The day had started still, but as we left the small bay with the lock at its head, arrow, the winds had come up some and were coming right in on our nose from the SSE. If we are in no hurry and the wind isn't threatening to us we enjoy trying to make headway into the wind. This is something our MacGregor Classic S does very well in fact.

We didn't make fast progress to windward, but none the less we did start moving south on long tacks.

After a while we finally started to draw abeam of the point of land that we had to make a wide berth of on out port side and started seeing the condos at Punta Gorda's southern shore.

To our starboard inland a ways right next to the fresh water canal system we could see the tall tower that we had anchored next to at the beginning of the trip that was about 6 miles south of the lock.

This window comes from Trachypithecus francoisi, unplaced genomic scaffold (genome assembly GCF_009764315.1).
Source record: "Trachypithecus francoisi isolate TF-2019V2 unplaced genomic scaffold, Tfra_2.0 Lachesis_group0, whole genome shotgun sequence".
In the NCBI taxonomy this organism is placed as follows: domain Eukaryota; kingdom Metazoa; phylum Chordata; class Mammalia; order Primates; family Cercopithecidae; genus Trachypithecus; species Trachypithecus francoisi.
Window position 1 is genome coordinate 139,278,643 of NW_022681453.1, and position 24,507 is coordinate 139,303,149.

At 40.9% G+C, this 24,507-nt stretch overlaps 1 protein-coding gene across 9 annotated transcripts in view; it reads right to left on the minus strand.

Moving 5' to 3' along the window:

We rounded the point and started to head in the direction of Punta Gorda that was now in an easterly direction from us and pretty much downwind.

We were really enjoying the new full batten main that Martin and his crew at Somerset Sails in New York had made for us.

Running now before the wind we attached the preventers to the boom. After becoming dependent on them at Lake Powell the previous year I redid the 'for now' ones with new pulleys and cam cleats so that they could be deployed faster and used with greater ease. A pulley had been tied to the base of the pulpit forward on each side. A line on each side went from the boom bail, top left arrow forward, top right arrow, to the pulley where it turned and came back along the deck to a cam cleat, middle bottom arrow and from there back to a cleat on the coaming on the cockpit side, bottom left arrow. The bottom right arrow points to the starboard side preventer that is slack at this point.